Water was added to make a total quantity of 11, and acetic acid was added to obtain a pH of 6
______________________________________Stabilizer______________________________________Formalin (37% aqueous solution) 1.5 mlKonidax (produced by Konica Corporation) 7.5 ml______________________________________
Water was added to make a total quantity of 11.
The thus-obtained dye images from sample Nos. 1 through 28 processed by the above color developing process were evaluated for green-sensitive emulsion layer sensitivity (reciprocal of the exposure amount required to provide a density equivalent to the minimum density plus 0.1), using an optical densitometer (PDA-65 model, produced by Konica Corporation). Figures for relative sensitivity in Table 1 are percent values relative to the sensitivity of sample No. 1.
Next, samples were subjected to uniform white light exposure and processed in the same manner as above. Using these developed samples, printing was conducted to a reflective density of 0.5 gray scale, using printer A, to yield print sample Nos. 1A through 15A. Also, using printer B, which differed from printer A in green band detector spectral sensitivity, printing was conducted with each sample under the same conditions as for printer A to yield print sample Nos. 1B through 15B. With respect to print sample Nos. 1B through 15B, discrepancy from the gray densities in print sample Nos. 1A through 15A, i.e., printer-to-printer fluctuation, was macroscopically evaluated by 10 panelists.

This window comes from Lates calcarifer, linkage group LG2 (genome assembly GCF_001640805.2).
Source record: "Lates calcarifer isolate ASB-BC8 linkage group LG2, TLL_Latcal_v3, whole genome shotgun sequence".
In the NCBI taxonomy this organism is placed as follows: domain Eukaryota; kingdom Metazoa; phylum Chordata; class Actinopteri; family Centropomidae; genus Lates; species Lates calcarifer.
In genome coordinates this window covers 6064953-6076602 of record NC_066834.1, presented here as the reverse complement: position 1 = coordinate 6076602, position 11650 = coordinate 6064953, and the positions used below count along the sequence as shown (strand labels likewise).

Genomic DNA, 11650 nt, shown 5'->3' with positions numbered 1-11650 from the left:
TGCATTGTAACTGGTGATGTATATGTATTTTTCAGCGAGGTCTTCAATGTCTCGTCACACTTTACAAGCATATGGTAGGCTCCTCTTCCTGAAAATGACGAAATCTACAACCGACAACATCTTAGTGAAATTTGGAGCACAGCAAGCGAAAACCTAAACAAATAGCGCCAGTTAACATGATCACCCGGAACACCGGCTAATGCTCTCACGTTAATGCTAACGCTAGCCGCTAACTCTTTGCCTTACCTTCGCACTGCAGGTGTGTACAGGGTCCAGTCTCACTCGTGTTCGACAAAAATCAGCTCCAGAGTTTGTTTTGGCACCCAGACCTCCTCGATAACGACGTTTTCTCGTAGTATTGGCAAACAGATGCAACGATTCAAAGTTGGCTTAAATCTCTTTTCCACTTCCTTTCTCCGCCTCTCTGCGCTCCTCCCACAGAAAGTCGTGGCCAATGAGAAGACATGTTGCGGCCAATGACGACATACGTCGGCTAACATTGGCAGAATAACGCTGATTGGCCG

Samples were kept standing under high-temperature high-humidity conditions (50 exposure through an optical wedge and color developing in the same manner as above. The sensitivity of the green-sensitive layer was determined, and the sensitivity difference (ΔlogE) from the samples before storage was calculated.
The results of these evaluations are given in Table 1.
TABLE 1__________________________________________________________________________ Layers 6 and 7 Unprocessed storage Printer-to-Sample Relative stability printerNo. Coupler sensitivity ΔlogE fluctuation Remark__________________________________________________________________________1 M-A 100 -0.07 D Comp.2 M-B 99 -0.06 D Comp.3 Example 190 -0.01 A Inv.Compound 14 Example 189 -0.01 A Inv.Compound 25 Example 175 -0.02 A Inv.Compound 36 Example 180 -0.01 A Inv.Compound 47 Example 182 -0.01 A Inv.Compound 58 Example 151 -0.02 A Inv.Compound 109 Example 152 -0.02 A Inv.Compound 11__________________________________________________________________________ Printer-to-printer fluctuation evaluation criteria A: Very narrow B: Narrow C: Wide D: Very wide
From Table 1, it is seen that sample Nos. 1 and 2, both containing a comparative coupler, had low sensitivity, marked sensitivity reduction under high-temperature high-humidity conditions, and very wide printer-to-printer fluctuation. In contrast, inventive sample Nos. 3 through 9, all incorporating the coupler of the present invention, had high sensitivity, almost no sensitivity reduction under high-temperature high-humidity conditions, and very narrow printer-to-printer fluctuation.